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Living in Bermuda?

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Bermuda at a Glance

Living in Bermuda

Famed for its isolation and tropical climate, life on Bermuda has come to epitomize the idea of a tropical paradise. It’s no surprise then, that following his last visit to the island author Mark Twain stated: “You go to heaven if you want to, I'd rather stay here in Bermuda.”

As a result, this British Overseas Territory has also become a true dream destination for expats looking to leave the miserable weather of home behind and experience life in a true paradise. 

Culture and Leisure in Bermuda

Despite its relatively small size - the entire island only covers an area of around 20 square miles - Bermuda still boasts an array of attractions and excursions for visitors from all over the world. Due to the territory’s huge variety of different ethnicities, a fascinating culture has emerged; one that borrows influences from Native Americans, the Caribbean, England, Scotland, and Ireland, amongst others. This blend of ethnicities has resulted in a wide variety of musical influences, cuisines, dances, and clothing, forming a rich culture to interest any visitor.

One of Bermuda’s most popular attractions is the chance to go diving in the crystal clear waters surrounding the islands. Visitors have the option to take a trip in a glass-bottomed boat, through which they can admire the huge variety of tropical species of fish, plants, and other marine wildlife. Or, for those looking for a more hands-on experience, scuba diving is also a popular pursuit, giving visitors and expatriates on Bermuda the chance to check out the surrounding coral reefs and the various other flora and fauna up close. 

Another popular sight is the Horseshoe Bay Beach, which gives spectacular views across the Atlantic Ocean as well as being surrounded by beautiful rock formations and pinkish sand - a true sight for sore eyes. For those more interested in the historical side of Bermuda, the British Overseas Territory also boasts an impressive array of churches, lighthouses, and other historical buildings from the previous few centuries. 

There are also a wide range of activities available in the city of Hamilton, Bermuda’s capital, which, with a population of  little over 1,000, is one of the smallest capital cities in the world. However, despite the city’s petit size, there’s still a wealth of activities available to expats moving to Bermuda. One of the most popular attractions in Hamilton is the National Museum of Bermuda, which gives visitors an insight into the islands’ secret underground tunnels, its various shipwrecks, and its historical fort, amongst other subjects of interest.

Transportation in Bermuda

One of the most popular ways of traveling around Bermuda is, believe it or not, by scooter. Due to the territory’s small size and the petit nature of the towns and city, scooters provide an ideal way of getting from A to B, while at the same time taking in some of the sights. Scooters are particularly apt when one considers that, all over the country, the speed limit never exceeds 20mph. Scooters and bicycles can be hired in Hamilton, although for expats moving to Bermuda it’s probably best to invest in one; after all, with a top speed limit of 20mph, money spent on a Ferrari would probably be better spent elsewhere. Everyone on the island also drives on the left, which could take some getting used to if you drive on the right in your home country.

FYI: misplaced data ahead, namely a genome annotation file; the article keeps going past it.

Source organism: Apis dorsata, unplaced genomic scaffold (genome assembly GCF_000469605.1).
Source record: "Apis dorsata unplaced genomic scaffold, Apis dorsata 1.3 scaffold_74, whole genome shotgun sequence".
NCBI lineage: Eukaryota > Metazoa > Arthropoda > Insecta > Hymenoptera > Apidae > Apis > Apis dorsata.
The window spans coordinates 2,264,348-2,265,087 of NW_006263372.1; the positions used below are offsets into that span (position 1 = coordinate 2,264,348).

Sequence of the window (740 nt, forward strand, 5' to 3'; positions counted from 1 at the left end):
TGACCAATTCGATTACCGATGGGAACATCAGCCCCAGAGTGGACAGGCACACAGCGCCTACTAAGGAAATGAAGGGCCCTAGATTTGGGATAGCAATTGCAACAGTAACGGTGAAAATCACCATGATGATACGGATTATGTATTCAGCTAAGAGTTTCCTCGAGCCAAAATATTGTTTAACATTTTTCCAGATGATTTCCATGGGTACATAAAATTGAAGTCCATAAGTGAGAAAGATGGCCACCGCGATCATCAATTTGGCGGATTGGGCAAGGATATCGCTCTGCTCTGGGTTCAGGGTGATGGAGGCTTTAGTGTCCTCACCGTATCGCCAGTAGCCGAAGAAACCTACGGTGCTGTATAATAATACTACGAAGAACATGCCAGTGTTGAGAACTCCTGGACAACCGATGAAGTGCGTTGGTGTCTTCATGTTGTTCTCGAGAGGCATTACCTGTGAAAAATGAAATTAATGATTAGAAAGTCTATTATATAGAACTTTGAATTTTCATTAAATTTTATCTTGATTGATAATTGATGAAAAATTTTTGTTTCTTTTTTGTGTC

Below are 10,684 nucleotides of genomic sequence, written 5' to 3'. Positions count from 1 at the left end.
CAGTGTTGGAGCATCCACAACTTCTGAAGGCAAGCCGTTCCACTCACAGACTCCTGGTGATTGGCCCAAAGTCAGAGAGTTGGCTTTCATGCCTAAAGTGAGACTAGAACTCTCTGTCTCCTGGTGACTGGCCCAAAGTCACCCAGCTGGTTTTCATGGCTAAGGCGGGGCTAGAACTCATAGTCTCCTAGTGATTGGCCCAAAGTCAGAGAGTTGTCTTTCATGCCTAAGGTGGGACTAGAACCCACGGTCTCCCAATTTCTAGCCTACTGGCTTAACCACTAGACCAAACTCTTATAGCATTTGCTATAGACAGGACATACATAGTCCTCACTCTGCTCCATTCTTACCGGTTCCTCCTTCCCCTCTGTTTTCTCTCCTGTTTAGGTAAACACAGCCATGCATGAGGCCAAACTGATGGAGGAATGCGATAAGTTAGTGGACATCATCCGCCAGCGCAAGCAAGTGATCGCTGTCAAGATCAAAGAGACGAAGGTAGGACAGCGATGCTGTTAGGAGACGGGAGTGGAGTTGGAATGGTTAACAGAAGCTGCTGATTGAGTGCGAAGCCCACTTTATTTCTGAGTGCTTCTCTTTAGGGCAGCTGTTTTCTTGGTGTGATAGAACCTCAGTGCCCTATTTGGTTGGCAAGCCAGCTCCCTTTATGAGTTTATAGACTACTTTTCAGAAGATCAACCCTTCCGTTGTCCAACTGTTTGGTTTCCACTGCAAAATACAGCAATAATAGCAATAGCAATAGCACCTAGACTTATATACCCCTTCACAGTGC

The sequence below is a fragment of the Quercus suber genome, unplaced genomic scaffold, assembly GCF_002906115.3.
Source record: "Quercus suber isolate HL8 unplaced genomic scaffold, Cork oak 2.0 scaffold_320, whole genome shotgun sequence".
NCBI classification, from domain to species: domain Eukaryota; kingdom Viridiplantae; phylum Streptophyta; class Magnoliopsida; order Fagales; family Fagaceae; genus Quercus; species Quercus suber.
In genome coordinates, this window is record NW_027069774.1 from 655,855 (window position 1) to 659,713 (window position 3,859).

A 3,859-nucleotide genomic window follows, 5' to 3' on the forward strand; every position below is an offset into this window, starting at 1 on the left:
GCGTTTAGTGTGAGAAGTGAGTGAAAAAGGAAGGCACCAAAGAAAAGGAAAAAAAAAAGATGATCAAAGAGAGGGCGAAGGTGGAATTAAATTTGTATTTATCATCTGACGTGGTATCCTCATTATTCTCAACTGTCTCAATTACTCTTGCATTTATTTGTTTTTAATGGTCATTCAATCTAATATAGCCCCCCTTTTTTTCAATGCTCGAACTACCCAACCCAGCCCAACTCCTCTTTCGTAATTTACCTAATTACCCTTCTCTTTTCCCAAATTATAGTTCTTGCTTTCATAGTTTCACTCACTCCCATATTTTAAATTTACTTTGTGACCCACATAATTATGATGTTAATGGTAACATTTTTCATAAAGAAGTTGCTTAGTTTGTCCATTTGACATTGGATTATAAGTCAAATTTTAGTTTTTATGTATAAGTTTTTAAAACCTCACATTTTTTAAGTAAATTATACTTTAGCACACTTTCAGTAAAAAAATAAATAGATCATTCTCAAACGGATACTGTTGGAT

For public transport, Bermuda has an effective bus service that operates eleven routes to points all over the island. Alternatively, a ferry service is also available, which operates from the port in Hamilton and takes passengers to various other points of the territory for a reasonable price. 

For international travel, L. F. Wade International Airport (formerly known as Bermuda International Airport) is within easy reach of Hamilton by bus (and, due to the island’s small size, pretty much everywhere else in Bermuda). Flights from the airport travel to many destinations, including London Gatwick, New York JFK, and many other airports across the world. Some of the airlines serviced by the airport include American Airlines, Air Canada, British Airways, United Airlines, and Delta Air Lines, amongst others. 

Education in Bermuda

For those expats travelling with families and children, one of the primary concerns will no doubt be the quality of the schools. For such a small island, many parents may assume that their choice of school would be severely limited. However, this isn’t necessarily the case; in fact, with a selection of 38 preschools, primary schools, and secondary schools, prospective expats are almost spoiled for choice. Additionally, Bermuda also caters for mentally- or physically-challenged students through the Dame Marjorie Bean Hope Academy, located in Hamilton. 

For higher education, students only have one option; Bermuda College. However, the college does offer a wide range of different courses, including diplomas, associate’s degrees, and various other certificates for a balanced education. It’s also important to remember that, despite Bermuda’s isolated location, flights to JFK airport operate several times a day and only take around 2-and-a-half hours, providing relatively quick access to a wealth of universities and other learning institutions in the United States. 

InterNations Expat Magazine